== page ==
Staphylococcus aureus is the leading cause of infection in the setting of critical illness and injury. This pathogen causes life-threatening infection in otherwise healthy individuals and also complicates the clinical course of patients requiring intensive care as a result of their primary medical or surgical disease processes. S. aureus infection in the intensive care unit (ICU) most commonly manifests as sepsis, ventilator-associated pneumonia, and infection of surgical sites and indwelling medical devices. With the epidemic spread of methicillin-resistant S. aureus, many cases of staphylococcal infection in the ICU are now classified as drug resistant, prompting hospital-based screening for methicillin-resistant S. aureus and implementation of both isolation practices and decolonization strategies in ICU patients. The genetic adaptability of S. aureus, heterogeneity of disease presentation, clinical course, and outcome between individual S. aureus-infected ICU patients remains enigmatic, suggesting a need to define disease classification subtypes that inform disease progression and therapy. We propose that S. aureus infection in the ICU now presents a unique opportunity for individualized risk stratification coupled with the investigation of novel approaches to mitigate disease. Given our increasing knowledge of the molecular pathogenesis of S. aureus disease, we suggest that the application of molecular pathological epidemiology to S. aureus infection can usher in a new era of highly focused personalized therapy that may be particularly beneficial in the setting of critical illness and injury.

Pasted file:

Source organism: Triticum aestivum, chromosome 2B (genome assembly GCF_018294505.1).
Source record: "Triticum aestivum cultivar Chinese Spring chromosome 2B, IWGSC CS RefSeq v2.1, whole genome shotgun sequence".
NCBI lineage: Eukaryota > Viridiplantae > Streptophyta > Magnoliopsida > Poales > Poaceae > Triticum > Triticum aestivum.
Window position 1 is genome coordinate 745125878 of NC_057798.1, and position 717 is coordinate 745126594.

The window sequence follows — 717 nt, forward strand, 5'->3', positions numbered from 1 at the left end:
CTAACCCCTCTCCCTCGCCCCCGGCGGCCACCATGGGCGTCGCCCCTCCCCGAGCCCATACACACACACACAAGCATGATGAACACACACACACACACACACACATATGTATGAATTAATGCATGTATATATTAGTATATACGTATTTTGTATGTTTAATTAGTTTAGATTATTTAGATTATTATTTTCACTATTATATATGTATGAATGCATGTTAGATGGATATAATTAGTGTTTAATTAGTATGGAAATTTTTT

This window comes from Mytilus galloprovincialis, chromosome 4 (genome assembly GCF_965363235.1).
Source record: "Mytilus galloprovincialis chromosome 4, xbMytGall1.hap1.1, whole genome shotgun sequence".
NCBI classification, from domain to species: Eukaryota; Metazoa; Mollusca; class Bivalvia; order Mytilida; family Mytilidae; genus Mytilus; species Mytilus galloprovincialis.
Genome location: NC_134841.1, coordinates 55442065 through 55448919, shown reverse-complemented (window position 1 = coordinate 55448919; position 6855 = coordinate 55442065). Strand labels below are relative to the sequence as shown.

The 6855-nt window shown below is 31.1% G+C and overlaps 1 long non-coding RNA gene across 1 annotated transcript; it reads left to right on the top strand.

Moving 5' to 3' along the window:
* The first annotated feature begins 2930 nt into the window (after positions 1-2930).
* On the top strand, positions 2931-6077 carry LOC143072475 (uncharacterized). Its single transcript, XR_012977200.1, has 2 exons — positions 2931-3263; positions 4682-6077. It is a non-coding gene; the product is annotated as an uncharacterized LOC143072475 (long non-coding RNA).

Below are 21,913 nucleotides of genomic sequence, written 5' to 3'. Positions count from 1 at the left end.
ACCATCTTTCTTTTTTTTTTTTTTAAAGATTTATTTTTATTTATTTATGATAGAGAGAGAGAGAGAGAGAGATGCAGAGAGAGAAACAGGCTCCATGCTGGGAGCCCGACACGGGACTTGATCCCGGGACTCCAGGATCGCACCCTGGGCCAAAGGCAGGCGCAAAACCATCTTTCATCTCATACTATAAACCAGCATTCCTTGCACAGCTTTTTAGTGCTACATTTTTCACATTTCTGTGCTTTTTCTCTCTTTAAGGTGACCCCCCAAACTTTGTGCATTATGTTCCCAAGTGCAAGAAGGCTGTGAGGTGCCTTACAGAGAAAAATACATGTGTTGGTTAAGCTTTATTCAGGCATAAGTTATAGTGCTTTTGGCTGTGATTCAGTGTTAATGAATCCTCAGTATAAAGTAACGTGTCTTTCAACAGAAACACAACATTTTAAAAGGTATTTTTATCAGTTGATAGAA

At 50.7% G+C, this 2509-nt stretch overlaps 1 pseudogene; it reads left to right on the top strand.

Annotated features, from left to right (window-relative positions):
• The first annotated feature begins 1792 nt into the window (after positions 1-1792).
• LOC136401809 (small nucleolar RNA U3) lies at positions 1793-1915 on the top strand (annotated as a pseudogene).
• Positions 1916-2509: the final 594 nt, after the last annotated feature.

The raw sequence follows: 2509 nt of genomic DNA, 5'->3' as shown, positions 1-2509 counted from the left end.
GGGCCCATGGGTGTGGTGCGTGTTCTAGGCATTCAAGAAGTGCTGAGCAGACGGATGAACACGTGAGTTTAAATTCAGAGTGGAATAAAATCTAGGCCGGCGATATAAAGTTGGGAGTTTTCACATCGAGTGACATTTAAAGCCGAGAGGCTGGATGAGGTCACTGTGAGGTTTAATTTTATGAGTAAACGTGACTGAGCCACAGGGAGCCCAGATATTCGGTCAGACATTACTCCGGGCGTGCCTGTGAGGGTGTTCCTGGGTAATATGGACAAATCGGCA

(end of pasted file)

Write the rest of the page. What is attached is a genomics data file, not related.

|Journal||The Journal of infectious diseases|
|State||Published - Feb 15 2017|
- Staphylococcus aureus
- disease/molecular pathogenesis
- emerging/designer therapies.
- intensive care unit
- molecular pathological epidemiology